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For most of the more than 400 people gathering Saturday morning along the North Shore Riverfront Trail, it was a chance to enter the 9/11 Heroes Run 5k +1M fun run — an annual trot that raises money for the Travis Manion Foundation and Operation Troop Appreciation.

For a hearty few of Team Red, White and Blue, however, the 4.1-mile jog was a prelude to a night of pain.

A squad of 20 volunteers, mostly military veterans, capped off the race by embarking on a 93-mile relay slog that would take them and the American flag they carried 93 miles from Pittsburgh to the Flight 93 Memorial Chapel in Shanksville, Somerset County.

“Last year, I did 20 miles, so it should be about the same this year,” said Tony Howley, 43, an Army veteran from Saegertown, Crawford County. “The hardest miles are in the Laurel Highlands. We take turns, mile by mile.”

Other Red, White and Blue members, such as Kate Bielek, 37, of Natrona Heights, planned to dash a few miles to honor the 2,996 Americans killed during the Sept. 11, 2001, terror attacks. A former military police officer, she started off by pushing a stroller carrying her two sons – Chaz, 2, and Troy, 5 – in the fun run with her husband, Steve, 39, son Trent, 10, and daughter Joci, 7, huffing along.

“We had so many volunteers this year that I thought they should get the chance to take my place on the relay,” she said. “Since we founded the chapter about two years ago, more than 300 volunteers have joined, 200 of them veterans. My phone rings off the hook. Every week, four or five more join.”

Nationwide, Red, White and Blue boasts 19,000 members — mostly active or former military members — and the nonprofit gets by on a shoestring budget. The charity's 2012 federal filings showed that it had taken in $486,914, putting the money to use in programs designed to reconnect returning military veterans with their hometowns, often through physical fitness events like the fun run and the relay to Shanksville.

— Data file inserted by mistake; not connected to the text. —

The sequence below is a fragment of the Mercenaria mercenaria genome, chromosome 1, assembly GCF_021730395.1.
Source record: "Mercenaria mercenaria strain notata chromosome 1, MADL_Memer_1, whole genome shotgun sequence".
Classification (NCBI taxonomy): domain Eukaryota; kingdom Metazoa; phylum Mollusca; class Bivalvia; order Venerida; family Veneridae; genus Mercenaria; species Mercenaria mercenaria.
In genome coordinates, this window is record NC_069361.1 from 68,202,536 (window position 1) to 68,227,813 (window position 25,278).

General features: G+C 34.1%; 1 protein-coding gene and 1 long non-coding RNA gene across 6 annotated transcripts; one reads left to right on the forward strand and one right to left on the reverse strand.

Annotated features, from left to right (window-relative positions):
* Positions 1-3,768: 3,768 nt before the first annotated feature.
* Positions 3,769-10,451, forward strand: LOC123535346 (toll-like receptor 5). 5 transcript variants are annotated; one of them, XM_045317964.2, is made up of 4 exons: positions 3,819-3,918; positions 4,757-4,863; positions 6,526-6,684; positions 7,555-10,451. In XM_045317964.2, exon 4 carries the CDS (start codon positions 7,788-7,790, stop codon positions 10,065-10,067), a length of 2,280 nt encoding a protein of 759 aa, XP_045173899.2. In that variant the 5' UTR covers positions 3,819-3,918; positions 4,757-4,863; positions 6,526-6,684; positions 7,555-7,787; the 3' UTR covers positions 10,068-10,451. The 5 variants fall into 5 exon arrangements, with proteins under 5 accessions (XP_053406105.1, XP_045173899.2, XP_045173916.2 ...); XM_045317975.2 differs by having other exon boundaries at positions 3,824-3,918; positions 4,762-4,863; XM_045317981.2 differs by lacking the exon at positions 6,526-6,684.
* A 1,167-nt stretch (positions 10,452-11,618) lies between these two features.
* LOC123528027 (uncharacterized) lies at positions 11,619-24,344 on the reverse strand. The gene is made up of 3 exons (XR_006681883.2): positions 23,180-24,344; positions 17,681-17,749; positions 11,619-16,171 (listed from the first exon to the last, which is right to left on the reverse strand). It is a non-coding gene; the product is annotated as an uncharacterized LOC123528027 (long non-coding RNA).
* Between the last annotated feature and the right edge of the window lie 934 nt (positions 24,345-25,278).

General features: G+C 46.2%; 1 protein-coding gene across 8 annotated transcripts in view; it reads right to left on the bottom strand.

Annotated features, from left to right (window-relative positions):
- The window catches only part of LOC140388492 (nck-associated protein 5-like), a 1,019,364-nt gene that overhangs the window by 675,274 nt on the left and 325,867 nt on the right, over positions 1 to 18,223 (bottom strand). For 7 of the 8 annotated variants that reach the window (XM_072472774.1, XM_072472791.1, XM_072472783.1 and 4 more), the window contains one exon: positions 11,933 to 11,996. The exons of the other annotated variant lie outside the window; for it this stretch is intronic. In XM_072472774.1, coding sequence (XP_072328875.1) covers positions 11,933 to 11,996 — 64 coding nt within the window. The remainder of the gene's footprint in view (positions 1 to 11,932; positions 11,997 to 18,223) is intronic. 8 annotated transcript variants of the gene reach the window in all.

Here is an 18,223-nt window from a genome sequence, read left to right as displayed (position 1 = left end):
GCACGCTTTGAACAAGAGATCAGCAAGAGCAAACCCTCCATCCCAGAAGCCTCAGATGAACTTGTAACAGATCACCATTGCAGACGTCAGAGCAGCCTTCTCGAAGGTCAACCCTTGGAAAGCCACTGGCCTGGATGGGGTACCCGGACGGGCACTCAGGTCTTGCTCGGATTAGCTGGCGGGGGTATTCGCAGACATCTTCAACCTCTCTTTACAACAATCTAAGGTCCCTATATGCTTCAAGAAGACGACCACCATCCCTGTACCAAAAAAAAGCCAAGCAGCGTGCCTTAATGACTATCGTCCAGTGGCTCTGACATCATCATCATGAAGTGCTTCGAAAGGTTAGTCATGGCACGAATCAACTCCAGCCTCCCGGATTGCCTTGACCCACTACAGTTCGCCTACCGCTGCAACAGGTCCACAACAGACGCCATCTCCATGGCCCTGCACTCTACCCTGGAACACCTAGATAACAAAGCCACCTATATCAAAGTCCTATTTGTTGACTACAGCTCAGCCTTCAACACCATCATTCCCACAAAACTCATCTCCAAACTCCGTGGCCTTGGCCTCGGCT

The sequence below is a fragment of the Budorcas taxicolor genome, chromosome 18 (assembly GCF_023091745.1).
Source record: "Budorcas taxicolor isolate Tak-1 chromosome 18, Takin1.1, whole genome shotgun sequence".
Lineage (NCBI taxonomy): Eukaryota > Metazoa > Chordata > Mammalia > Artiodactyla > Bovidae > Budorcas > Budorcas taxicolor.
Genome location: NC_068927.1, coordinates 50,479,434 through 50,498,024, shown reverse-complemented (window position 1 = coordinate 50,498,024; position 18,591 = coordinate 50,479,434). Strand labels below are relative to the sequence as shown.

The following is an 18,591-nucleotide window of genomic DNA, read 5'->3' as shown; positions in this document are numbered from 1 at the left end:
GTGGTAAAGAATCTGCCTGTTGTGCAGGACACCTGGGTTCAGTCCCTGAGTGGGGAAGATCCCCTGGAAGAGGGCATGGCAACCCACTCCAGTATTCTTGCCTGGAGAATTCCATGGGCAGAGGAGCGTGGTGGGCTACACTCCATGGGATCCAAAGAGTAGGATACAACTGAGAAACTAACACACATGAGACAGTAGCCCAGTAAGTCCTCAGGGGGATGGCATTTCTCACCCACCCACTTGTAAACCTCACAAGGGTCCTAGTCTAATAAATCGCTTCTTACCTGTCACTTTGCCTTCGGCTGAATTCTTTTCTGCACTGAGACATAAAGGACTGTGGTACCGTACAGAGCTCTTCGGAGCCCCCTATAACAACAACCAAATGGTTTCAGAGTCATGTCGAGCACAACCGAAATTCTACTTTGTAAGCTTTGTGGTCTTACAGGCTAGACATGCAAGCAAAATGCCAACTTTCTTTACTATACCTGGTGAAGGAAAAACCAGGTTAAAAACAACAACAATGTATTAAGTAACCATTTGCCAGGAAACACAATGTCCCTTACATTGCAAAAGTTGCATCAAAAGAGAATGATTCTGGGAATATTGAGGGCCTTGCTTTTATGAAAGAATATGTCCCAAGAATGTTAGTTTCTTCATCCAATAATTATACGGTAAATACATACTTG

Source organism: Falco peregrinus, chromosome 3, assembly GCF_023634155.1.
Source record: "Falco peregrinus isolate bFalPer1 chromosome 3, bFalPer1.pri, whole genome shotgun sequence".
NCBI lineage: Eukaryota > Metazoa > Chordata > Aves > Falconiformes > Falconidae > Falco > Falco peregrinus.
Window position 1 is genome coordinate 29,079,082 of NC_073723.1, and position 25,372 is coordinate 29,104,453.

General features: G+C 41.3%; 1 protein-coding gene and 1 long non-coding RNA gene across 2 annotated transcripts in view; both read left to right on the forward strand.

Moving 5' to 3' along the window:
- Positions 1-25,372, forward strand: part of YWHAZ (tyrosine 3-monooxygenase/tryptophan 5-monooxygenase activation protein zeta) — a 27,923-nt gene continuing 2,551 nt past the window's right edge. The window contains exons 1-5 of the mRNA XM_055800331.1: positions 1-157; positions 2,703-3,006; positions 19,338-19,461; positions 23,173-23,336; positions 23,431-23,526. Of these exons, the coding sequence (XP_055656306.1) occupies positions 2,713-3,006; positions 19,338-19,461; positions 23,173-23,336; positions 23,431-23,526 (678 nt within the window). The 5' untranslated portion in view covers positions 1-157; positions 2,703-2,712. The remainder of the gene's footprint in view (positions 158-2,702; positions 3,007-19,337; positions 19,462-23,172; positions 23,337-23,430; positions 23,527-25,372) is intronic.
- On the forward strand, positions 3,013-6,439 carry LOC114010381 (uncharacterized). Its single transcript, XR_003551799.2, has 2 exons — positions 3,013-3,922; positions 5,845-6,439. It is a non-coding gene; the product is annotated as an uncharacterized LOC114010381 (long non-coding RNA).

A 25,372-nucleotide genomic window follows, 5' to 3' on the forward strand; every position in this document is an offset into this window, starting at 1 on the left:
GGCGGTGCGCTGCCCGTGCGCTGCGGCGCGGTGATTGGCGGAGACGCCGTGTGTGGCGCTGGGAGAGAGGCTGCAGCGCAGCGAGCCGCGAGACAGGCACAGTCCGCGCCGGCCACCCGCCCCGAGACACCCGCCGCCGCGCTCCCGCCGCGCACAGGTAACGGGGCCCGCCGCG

Bridget Van Buskirk, 31, of Mt. Lebanon, was happy to see them here. The director of Pittsburgh's 9/11 Heroes Run, she said that 52 similar races were scheduled for Saturday worldwide under the auspices of the Travis Manion Foundation.

Hours before the Pittsburgh race kicked off, the foundation's run in Okinawa, Japan, ended.

Half the proceeds raised from the events go to the nonprofit and the rest is parceled out to local charities.

The Doylestown-based foundation was formed to remember Marine Corps Lt. Travis L. Manion of Doylestown. Assigned to the Military Transition Team working alongside Iraqi soldiers, he was killed on April 29, 2007, by insurgent small arms fire while rushing to save a wounded Navy corpsman trapped in an ambush in Anbar Province.

“It's great to get people out on such a beautiful day,” Van Buskirk said. “But we really do this to remember 9/11. Before his last deployment to Iraq, Travis Manion stopped over in New York to see the 9/11 site. He had that connection with that day and the sacrifices he and other Americans would continue to make, so we want to remember that every year.”